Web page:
Salad Mix: Buy It vs. Make It
This is going to sound odd, coming from an organic produce connoisseur, but … I have always hated salad. Like, hate-hate it: I consider it a waste of chewing, an activity that could be put to much better use.
When someone lists salad as a favorite food, I immediately assume they’re lying. I used to get the salad special for lunch at Pick-a-Bagel near my old office, where you would start with a bowl of lettuce and add whatever you wanted for a couple bucks. My usual add-ons included pasta, chickpeas, eggs, corn, chicken chunks, raisins, blue cheese and enough croutons to render it a sandwich, plus enough dressing to render it soup. That, in my opinion, was a salad. Potato salad was also a salad, if it had pickles in it. (You know. Greens.)
My definition of salad has relaxed a bit since moving away from Pick-a-Bagel. My husband is one of those “I-love-salad” fibbers, and I’ve begun to see the appeal, sort of. Weirdly, the kids will walk around with a leaf of romaine each, nibbling on it like little Beatrix Potter characters.
So okay, there’s salad in the house. (Lest you think I’m some kind of food heathen whose only exposure to green food is via pistachio ice cream, I do love kale, spinach and escarole — I just like it in stuff, not raw in a bowl.)
But how best to get it on the table? As I’ve mentioned before, I’m busy and have limited fridge space. Sometimes, packaged salads are a busy mom’s best friend. But lately, I’ve begun to suspect this best friend is really a frenemy: too much cost and not enough love. Let’s take a look.
A little effort goes a long way here. According to Consumer Reports, you can extend the shelf life of your greens significantly by storing them in the fridge in your salad spinner (I don’t have one! And where would I put that?!) or … in loosely tied plastic bags lined with paper towels (Oh! That I’ve got). So you buy two kinds of lettuce plus, I don’t know, some green pepper and a cucumber, then you spend ten minutes or less washing and shredding and storing, and you’re set for the week.
My local Safeway has a really terrific 1-pound tub of organic spring mix for 35 cents an ounce. The five-ounce tubs bump the price up to 88 cents an ounce. The Fresh Express pre-packaged salads, including a Caesar salad option and an Italian mix, come in at about 40–45 cents an ounce. The cheapest option consists mostly of shredded iceberg lettuce, which is 27 cents an ounce.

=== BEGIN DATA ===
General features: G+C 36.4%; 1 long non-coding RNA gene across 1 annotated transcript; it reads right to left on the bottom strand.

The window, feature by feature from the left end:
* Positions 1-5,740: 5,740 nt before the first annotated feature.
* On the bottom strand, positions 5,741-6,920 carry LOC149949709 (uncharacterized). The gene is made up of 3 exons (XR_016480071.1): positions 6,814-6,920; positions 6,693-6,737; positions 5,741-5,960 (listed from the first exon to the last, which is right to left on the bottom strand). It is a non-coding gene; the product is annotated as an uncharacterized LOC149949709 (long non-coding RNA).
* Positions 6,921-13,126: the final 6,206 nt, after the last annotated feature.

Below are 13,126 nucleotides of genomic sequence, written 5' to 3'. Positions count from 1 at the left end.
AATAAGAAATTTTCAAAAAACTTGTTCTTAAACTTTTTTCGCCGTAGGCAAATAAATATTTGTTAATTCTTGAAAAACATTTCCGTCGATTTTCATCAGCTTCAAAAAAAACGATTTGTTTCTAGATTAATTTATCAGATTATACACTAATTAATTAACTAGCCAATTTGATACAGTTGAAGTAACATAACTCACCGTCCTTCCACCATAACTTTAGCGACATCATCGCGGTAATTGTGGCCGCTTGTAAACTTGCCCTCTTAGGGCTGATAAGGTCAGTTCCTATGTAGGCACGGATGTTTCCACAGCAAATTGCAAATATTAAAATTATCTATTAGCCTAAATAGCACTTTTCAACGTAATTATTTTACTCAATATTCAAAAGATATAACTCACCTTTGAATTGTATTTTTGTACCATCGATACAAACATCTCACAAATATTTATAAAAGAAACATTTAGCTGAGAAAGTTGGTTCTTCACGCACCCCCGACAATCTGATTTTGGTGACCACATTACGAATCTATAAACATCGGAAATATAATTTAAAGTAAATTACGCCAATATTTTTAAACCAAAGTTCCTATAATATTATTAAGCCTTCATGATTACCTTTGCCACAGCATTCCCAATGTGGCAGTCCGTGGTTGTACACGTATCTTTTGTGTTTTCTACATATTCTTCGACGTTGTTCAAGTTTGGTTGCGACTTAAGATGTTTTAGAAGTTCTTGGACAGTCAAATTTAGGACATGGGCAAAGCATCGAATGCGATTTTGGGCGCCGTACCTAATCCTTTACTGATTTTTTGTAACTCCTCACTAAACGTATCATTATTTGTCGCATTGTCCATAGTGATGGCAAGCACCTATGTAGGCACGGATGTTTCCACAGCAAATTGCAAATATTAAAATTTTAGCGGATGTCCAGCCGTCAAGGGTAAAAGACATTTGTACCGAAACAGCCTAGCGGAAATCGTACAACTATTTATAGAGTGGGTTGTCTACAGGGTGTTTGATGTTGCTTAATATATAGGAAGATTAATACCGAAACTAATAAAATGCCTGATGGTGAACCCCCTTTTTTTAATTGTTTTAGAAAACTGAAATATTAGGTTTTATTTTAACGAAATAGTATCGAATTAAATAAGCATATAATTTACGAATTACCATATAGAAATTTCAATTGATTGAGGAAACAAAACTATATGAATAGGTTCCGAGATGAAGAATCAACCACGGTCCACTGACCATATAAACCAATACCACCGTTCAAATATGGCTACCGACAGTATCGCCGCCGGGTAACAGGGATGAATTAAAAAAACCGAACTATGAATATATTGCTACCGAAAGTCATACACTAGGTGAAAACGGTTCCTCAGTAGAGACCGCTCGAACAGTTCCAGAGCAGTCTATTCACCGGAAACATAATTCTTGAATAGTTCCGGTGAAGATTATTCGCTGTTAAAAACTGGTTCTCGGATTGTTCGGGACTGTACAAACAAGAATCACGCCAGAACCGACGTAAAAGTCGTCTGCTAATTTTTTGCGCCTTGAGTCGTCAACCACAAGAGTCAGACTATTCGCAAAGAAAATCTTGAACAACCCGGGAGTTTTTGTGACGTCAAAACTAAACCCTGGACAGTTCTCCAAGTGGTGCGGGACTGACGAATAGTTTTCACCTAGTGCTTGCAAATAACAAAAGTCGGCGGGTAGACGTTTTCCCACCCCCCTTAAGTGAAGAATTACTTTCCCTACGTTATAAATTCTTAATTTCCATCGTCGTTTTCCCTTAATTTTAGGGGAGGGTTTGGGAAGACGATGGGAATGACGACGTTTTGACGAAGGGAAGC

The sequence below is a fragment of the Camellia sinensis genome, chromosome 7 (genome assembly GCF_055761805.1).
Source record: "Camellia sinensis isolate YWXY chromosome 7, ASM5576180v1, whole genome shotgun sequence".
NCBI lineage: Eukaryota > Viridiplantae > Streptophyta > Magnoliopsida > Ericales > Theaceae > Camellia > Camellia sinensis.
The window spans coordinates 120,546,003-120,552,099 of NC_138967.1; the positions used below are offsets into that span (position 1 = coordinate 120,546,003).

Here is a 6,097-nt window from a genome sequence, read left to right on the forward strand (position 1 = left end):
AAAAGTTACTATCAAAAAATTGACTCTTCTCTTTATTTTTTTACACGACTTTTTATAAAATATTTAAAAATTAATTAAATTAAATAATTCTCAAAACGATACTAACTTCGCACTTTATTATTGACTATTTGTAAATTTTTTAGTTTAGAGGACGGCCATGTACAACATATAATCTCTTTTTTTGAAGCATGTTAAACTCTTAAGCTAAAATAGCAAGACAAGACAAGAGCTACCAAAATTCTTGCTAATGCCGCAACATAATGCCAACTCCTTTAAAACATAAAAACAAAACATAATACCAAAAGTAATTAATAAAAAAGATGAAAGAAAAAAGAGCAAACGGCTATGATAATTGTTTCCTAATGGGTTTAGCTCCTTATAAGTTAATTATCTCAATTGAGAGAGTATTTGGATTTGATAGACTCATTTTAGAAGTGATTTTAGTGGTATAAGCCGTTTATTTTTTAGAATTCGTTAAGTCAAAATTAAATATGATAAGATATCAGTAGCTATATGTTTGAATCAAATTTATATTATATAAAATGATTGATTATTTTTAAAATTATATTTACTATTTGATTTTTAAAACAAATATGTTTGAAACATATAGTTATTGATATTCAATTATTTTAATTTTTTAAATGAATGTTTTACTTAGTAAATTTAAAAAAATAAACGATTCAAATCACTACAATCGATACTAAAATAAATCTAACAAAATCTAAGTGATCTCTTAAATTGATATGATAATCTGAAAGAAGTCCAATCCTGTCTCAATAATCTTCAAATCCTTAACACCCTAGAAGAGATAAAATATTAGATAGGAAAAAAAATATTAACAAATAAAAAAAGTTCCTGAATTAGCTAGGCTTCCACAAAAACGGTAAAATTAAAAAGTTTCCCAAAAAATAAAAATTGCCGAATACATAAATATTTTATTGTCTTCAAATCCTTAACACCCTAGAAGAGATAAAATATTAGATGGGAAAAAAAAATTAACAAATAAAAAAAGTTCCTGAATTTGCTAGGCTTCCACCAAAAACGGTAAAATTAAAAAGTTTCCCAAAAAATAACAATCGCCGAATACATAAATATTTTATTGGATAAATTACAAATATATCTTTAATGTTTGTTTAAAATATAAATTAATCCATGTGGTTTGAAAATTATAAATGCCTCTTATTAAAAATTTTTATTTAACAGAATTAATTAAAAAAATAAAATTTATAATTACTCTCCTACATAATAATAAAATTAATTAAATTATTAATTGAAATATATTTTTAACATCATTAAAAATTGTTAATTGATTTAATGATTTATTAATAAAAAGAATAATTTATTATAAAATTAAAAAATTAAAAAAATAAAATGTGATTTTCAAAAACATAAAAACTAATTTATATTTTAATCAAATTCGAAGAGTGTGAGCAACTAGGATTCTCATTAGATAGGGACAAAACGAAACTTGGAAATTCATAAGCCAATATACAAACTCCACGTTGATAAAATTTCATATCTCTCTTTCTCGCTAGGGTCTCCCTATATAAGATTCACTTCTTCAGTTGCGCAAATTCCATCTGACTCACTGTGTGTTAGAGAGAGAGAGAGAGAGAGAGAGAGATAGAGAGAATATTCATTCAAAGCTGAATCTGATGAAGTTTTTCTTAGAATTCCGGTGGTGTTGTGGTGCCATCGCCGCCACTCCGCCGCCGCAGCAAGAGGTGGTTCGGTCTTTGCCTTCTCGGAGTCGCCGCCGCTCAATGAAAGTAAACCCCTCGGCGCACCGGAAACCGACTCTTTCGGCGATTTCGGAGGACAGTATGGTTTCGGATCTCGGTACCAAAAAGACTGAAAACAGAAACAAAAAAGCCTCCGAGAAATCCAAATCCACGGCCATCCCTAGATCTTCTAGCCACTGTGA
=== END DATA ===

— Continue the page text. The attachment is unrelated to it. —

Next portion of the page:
Now let’s wander over to the fresh lettuces. Romaine is about $2.19 a pound, or 13 cents an ounce. Green-leaf and red-leaf lettuces are even less, $1.99 a pound or 12 cents an ounce. Let us not speak of endive, escarole, or radiccio, at $5 a pound. Oddly, the organic options at my local cooperative are similarly priced or even cheaper ($1.79 a pound for the green-leaf and red-leaf lettuce). That may be because they’re in season.
So. Even in the huge tub, the ripped-up, pre-washed stuff is a lot more expensive. And having several days’ worth of salad burritoed in Bounty will probably shame you into actually eating it.
To me, the stuff that comes in plastic containers has started tasting like, well, plastic, while the farm-fresh stuff actually has its own sweetly spiced flavor that actually … is … tasty.
Believe you me, I’m as surprised as you are.
Stop buying bags of lettuce. It’s counter-intuitive, like buying balls filled with boxes or tofu packed in meat. I know this stinks, but you can handle the truth. Plus, you’ll be able to shop for the most in-season stuff and personalize your salads. Maybe you’ll end up even enjoying them. (If you put enough pasta in them, anyway.)
What’s the verdict? Check out all our Buy It vs. Make It comparisons!